Restriction endonucleases, also called restriction enzymes, cut (“digest”) DNA at specific sequences of bases. The restriction enzymes are named according to the prokaryotic organism from which they were isolated. For example, the restriction endonuclease EcoRI (pronounced “echo-are-one”) was originally isolated from E. coli giving it the “Eco” part of the name. “RI” indicates the particular version on the E. coli strain (RY13) and the fact that it was the first restriction enzyme isolated from this strain.
The sequence of DNA that is bound and cleaved by an endonuclease is called the recognition sequence or restriction site. These sequences are usually four or six base pairs long and palindromic, that is, they read the same 5’ to 3’ on the top and bottom strand of DNA. For example, the recognition sequence for EcoRI (see also figure at right) is
5’ GAATTC 3’
3’ CTTAAG 5’
Unlike EcoRI, some other restriction enzymes cut precisely in the middle of the palindromic DNA sequence, thus leaving no overhangs after digestion. The single-stranded overhangs resulting from DNA digestion by enzymes such as EcoRI are called sticky ends, while double-stranded ends resulting from digestion by enzymes such as HaeIII are called blunt ends. HaeIII recognizes
5’ GGCC 3’
3’ CCGG 5’
Before you use any restriction enzymes to digest your PCR product you need to “clean up” your reaction. This is done to remove the Taq polymerase and any residual dNTPs from the product (if you don’t remove them they will refill any sticky ends generated by the restriction enzyme!). Another reason to clean up your PCR product is to change the buffer to one more suitable for the restriction enzyme reaction.
Fortunately cleaning up reactions is simple and efficient (though not inexpensive!) using small spin-columns sold by Qiagen, a company you will hear a lot about in the coming weeks.
The spin-columns have a silica-gel membrane in them to remove salt and contaminants. The membrane binds DNA in the presence of salt, and DNA can be efficiently recovered from the membrane once the salt is removed. All the necessary binding and wash buffers are sold with the Qiagen spin-columns and they have unusual and uninformative names like "PB" and "P2". The contents of these buffers are proprietary so we don’t know precisely what they contain, but there is some information about them that is included as part of the protocol. This should help you understand the steps - be sure to think about the instructions rather than blindly following them.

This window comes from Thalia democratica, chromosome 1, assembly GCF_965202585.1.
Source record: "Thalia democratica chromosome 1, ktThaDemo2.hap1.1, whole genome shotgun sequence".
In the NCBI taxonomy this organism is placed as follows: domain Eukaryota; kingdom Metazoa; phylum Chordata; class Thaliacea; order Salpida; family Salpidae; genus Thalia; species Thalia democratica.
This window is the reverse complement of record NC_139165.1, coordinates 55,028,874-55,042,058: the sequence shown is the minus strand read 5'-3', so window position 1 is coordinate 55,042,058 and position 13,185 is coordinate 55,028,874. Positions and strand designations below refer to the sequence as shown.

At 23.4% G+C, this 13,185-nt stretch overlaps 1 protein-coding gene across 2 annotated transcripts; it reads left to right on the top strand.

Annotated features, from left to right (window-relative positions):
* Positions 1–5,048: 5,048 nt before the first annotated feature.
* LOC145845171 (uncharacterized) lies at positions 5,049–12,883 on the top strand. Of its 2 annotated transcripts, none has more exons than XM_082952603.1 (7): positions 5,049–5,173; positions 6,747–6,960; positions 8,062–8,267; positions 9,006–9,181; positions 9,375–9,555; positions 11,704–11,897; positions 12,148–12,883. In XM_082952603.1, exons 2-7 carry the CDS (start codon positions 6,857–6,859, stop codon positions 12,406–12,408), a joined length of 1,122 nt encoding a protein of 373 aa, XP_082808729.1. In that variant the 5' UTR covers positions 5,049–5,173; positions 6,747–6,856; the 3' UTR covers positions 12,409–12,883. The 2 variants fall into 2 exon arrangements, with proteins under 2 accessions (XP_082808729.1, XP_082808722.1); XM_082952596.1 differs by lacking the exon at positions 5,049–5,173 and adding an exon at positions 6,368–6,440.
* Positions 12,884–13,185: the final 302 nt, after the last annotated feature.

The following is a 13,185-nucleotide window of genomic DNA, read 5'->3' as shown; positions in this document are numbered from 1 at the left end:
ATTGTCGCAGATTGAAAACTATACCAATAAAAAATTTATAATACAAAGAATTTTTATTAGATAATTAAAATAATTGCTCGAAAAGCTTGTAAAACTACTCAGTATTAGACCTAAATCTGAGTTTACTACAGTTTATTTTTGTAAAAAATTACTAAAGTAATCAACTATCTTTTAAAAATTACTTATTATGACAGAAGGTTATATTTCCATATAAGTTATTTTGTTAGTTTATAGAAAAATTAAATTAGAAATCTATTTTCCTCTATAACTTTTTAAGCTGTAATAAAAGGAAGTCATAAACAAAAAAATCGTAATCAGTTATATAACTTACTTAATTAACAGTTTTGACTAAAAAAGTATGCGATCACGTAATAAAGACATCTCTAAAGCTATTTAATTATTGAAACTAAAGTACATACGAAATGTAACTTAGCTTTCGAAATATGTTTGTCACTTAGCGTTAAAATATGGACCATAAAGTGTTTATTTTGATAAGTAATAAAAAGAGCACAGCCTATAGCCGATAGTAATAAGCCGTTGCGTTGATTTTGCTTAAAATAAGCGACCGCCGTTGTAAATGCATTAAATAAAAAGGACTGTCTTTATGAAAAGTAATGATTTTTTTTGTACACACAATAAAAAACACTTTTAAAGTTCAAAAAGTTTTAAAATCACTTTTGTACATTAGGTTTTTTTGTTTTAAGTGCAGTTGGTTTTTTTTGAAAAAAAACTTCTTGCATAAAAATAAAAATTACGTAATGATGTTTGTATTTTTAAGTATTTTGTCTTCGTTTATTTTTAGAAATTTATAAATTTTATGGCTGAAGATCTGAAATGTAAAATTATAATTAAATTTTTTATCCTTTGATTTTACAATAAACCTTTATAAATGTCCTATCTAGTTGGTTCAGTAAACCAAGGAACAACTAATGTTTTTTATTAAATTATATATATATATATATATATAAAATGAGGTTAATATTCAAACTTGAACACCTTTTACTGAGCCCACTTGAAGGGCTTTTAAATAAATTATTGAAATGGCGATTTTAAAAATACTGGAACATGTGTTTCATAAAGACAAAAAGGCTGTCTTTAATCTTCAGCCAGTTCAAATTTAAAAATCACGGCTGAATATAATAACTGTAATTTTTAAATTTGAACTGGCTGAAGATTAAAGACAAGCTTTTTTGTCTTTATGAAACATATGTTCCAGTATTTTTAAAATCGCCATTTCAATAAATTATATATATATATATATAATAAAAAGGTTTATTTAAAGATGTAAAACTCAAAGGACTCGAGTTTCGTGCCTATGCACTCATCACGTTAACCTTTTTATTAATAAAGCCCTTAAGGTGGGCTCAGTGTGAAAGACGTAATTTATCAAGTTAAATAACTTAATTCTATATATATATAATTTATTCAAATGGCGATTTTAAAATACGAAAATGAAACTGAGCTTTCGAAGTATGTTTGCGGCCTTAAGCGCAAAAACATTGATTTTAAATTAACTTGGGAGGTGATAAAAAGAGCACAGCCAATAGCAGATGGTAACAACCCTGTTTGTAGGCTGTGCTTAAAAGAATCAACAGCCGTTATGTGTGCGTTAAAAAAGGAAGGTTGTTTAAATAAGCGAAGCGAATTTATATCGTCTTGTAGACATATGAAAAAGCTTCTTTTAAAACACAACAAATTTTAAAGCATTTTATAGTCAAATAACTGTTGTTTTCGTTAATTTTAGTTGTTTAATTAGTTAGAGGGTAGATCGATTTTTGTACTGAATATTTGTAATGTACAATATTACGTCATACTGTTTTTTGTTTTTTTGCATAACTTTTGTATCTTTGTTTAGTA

Today you will use the Qiagen “QIAquick” protocol to clean the DNA you generated by PCR. You will then digest the PCR product as well as some purified plasmid (provided by the teaching faculty). The purified plasmid will be used as a "backbone" or "vector" in which to clone the truncated EGFP that you obtained by PCR.
Part 1: BE Communication Lab visit about figure and caption construction
Vivian Siegel from the BE Communication Lab will visit today to talk about crafting effective figures and writing captions. The data figures you generate will be the focus of your DNA engineering summary, so be sure to take copious notes.
Part 2: Cleaning up your PCR product
Remove 5 μL from each of your PCR tubes and move them into full-sized eppendorf tubes. These will be stored in the – 20°C freezer to run on an agarose gel next lab. Discard the PCR tube that served as your no template control.
Move the remaining volume of your complete PCR sample (assumedly D32N-pCX-EGFP) to a large eppendorf tube and add 5 volumes of PB (e.g. if you moved 50 μL then 5 volumes would be 250 μL). PB is a high salt, low pH buffer added so the DNA in your reactions will bind the silica membrane. The salt in PB is guanidine hydrochloride, a chaotropic salt, meaning it will exclude water from the DNA, effectively precipitating it so it will bind the membrane in step 3.
Get a QIAquick column and a collection tube from the teaching faculty then pipet the PCR/PB sample into the top. Microfuge the column in the collection tube for 60 seconds (at maximum speed, typically 15,000 rpm for your benchtop centrifuge). Remember you must balance your tube in the microfuge so find a group ready to spin with you.
Discard the flow-through in an empty 15 mL conical tube (label the conical tube "Qiagen Waste") and return the spin-column to the same collection tube. Add 750 μL of PE to the top of the column and spin as before. Qiagen sells PE and does not reveal all its contents, but the solution is at least 80% ethanol which keeps the DNA precipitated and on the membrane but washes the salt away.